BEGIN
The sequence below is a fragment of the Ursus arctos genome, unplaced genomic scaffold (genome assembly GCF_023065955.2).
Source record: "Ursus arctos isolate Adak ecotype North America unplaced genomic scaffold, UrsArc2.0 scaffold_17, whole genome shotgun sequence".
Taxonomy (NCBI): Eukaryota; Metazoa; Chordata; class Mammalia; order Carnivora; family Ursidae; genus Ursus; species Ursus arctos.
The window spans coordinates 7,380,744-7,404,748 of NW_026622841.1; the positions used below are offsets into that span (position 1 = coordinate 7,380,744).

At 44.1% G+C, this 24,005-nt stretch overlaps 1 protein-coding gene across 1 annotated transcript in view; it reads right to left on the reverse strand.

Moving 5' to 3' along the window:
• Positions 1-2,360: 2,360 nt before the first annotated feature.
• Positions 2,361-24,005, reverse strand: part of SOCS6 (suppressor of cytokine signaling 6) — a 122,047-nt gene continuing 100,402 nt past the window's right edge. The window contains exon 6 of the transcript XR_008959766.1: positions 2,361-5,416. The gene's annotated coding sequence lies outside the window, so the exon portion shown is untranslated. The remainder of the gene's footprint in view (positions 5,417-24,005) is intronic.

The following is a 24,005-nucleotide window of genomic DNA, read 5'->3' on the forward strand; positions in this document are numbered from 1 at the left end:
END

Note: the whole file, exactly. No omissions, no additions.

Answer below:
The sequence below is a fragment of the Ursus arctos genome, unplaced genomic scaffold (genome assembly GCF_023065955.2).
Source record: "Ursus arctos isolate Adak ecotype North America unplaced genomic scaffold, UrsArc2.0 scaffold_17, whole genome shotgun sequence".
Taxonomy (NCBI): Eukaryota; Metazoa; Chordata; class Mammalia; order Carnivora; family Ursidae; genus Ursus; species Ursus arctos.
The window spans coordinates 7,380,744-7,404,748 of NW_026622841.1; the positions used below are offsets into that span (position 1 = coordinate 7,380,744).

At 44.1% G+C, this 24,005-nt stretch overlaps 1 protein-coding gene across 1 annotated transcript in view; it reads right to left on the reverse strand.

Moving 5' to 3' along the window:
• Positions 1-2,360: 2,360 nt before the first annotated feature.
• Positions 2,361-24,005, reverse strand: part of SOCS6 (suppressor of cytokine signaling 6) — a 122,047-nt gene continuing 100,402 nt past the window's right edge. The window contains exon 6 of the transcript XR_008959766.1: positions 2,361-5,416. The gene's annotated coding sequence lies outside the window, so the exon portion shown is untranslated. The remainder of the gene's footprint in view (positions 5,417-24,005) is intronic.

The following is a 24,005-nucleotide window of genomic DNA, read 5'->3' on the forward strand; positions in this document are numbered from 1 at the left end: